Today the media concentrates it’s efforts on plunging the user into ever more realistic sensory experiences. The experience is called engaging when all the senses of the user are solicited in order to create an emotional momentum that guarantees the users attention. From the representation of the human being in 3D (avatar) and its use in immersive experiences (3C rule: character, control, camera), an emotional connection between the universe of experience and the user is formed. From video games to virtual reality worlds, the notions of "embodiment", control and commitment and how technologies (light field, parallax and immersive format, virtual reality, multi user and collaboration) experience makes this new media plausible will be tackled.
4:30pm - Frédéric Kaplan, Director of the Digital Humanities laboratory at the École polytechnique fédérale de Lausanne
Venice Time Machine
The Time Machine project, competing in the race for the new Flagships FETs, offers a unique archiving and computing infrastructure to structure, analyze and model past data, realign it to the present and allow it to project itself into the future. It is supported by 70 institutions from 20 countries and 14 international programs.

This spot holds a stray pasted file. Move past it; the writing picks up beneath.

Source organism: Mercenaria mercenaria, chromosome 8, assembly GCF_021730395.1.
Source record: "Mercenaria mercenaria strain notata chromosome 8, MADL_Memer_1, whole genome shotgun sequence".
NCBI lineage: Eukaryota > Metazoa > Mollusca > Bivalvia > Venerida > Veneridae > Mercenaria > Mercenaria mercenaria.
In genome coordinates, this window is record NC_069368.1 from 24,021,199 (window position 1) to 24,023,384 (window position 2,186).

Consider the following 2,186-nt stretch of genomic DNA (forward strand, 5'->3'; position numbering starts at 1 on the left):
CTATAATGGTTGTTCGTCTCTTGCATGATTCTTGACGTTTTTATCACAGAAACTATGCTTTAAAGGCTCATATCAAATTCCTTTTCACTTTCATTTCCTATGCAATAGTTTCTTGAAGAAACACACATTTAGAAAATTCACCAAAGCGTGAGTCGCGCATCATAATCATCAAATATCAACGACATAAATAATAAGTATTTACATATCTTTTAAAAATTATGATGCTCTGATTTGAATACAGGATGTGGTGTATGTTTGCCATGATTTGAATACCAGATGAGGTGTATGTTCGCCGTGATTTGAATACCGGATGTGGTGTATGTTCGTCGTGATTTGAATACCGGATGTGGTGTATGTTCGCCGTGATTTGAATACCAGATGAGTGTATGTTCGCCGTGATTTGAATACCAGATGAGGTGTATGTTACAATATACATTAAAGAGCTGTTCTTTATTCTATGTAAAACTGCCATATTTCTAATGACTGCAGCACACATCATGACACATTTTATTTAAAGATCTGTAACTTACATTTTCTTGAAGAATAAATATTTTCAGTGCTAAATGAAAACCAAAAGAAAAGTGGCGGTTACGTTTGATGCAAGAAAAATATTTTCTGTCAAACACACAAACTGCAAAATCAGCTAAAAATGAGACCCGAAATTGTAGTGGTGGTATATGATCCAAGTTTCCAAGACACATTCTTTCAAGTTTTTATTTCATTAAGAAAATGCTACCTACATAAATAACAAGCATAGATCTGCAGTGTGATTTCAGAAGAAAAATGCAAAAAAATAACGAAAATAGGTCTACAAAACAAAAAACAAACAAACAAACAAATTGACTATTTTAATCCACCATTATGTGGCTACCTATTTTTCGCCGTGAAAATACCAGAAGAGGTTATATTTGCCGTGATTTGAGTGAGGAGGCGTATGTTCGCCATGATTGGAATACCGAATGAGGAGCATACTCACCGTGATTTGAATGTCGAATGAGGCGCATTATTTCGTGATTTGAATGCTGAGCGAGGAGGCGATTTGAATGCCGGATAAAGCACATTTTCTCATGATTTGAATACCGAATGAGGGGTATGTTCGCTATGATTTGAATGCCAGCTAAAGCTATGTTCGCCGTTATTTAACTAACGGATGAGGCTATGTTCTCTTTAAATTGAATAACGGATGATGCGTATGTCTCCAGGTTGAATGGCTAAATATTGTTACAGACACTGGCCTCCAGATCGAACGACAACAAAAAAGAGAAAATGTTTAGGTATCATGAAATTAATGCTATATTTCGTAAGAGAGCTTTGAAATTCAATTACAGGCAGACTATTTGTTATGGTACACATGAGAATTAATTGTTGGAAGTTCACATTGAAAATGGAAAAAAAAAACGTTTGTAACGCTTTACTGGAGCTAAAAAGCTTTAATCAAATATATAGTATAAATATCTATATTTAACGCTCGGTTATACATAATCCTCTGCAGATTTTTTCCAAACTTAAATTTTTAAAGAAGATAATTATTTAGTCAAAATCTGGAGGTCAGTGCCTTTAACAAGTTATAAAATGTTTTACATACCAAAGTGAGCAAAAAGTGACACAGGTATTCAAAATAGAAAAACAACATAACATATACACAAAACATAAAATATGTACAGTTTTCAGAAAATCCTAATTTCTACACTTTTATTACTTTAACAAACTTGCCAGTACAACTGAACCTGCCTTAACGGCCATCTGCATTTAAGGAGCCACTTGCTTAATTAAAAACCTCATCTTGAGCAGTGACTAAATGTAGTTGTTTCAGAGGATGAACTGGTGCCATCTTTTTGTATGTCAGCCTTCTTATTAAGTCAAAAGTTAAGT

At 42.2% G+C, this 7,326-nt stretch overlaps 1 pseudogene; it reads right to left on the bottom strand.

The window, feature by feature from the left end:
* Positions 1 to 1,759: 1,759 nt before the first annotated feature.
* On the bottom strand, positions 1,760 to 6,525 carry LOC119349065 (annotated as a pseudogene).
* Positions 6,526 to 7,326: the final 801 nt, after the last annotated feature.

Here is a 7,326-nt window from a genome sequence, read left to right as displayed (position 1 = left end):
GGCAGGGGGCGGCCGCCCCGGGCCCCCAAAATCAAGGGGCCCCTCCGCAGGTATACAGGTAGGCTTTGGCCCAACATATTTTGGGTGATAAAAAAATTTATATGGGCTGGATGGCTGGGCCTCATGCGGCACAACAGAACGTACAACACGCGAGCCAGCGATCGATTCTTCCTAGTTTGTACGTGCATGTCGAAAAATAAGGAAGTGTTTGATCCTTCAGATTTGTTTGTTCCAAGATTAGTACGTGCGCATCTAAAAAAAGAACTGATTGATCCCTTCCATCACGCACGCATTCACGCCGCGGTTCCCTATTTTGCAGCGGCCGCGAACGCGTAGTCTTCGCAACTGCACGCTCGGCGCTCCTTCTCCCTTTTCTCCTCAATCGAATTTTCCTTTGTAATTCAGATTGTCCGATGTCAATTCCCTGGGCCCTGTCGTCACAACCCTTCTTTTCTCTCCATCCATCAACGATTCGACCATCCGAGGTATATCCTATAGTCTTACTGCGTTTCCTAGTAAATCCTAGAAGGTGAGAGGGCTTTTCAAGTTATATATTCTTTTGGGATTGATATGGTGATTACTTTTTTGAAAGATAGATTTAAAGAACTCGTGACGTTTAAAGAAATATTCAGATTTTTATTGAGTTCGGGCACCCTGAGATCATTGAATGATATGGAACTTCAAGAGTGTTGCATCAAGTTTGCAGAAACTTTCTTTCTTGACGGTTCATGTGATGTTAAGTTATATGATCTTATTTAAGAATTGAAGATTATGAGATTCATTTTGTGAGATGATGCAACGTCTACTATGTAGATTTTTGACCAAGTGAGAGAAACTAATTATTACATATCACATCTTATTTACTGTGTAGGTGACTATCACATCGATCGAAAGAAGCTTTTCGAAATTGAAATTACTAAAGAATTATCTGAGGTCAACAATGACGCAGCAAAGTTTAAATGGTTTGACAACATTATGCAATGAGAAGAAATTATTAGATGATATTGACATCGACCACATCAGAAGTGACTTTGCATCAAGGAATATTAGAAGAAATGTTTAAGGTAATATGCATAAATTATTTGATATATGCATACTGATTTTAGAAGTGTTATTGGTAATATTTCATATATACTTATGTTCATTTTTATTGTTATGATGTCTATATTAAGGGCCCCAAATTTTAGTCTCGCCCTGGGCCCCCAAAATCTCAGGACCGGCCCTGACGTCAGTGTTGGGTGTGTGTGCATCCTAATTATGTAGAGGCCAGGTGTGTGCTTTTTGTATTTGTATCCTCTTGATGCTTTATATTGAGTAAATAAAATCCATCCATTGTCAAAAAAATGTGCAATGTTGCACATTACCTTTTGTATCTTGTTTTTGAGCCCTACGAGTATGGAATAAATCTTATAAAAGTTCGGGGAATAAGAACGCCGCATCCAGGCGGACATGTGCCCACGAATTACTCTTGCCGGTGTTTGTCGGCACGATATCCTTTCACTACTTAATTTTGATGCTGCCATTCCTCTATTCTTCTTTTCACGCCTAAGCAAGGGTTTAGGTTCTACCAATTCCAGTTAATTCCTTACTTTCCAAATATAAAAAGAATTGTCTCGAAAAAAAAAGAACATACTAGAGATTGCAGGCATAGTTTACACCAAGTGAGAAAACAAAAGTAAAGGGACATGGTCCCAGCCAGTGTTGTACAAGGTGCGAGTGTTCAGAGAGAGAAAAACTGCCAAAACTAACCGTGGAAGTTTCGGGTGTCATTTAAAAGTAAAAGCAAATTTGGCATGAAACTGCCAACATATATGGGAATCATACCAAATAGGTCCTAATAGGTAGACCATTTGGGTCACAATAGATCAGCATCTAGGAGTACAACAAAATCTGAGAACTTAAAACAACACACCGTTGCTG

5:00pm - Olivier Warusfel, Markus Noisternig, researchers at IRCAM-STMS
Printing and Composing sound chambers- Natural spaces, chimeric spaces
Music and Architecture maintain a set of metaphorical as well as temporal and spatial interactions. Sound spatialization means not only extending the organological body with new sounds, but also modulating the acoustics of the concert hall. It means even creating chimerical spaces. It makes it possible to capture, compose or reproduce the sound fingerprints of spaces, engraved in spatialized impulse responses. A virtual sound chamber is formed in the concert hall, allowing an artistic game with the ambiguity of these competing acoustic spaces. After a brief survey of available technologies, we will identify different possible aspects of sound spatialization. Based on the examples of creation of the exhibition "Imprimer le monde", we will identify approaches that aim to reveal and "translate" a pre-existing architectural space while others aim to "re-produce" the sound impression of certain spaces.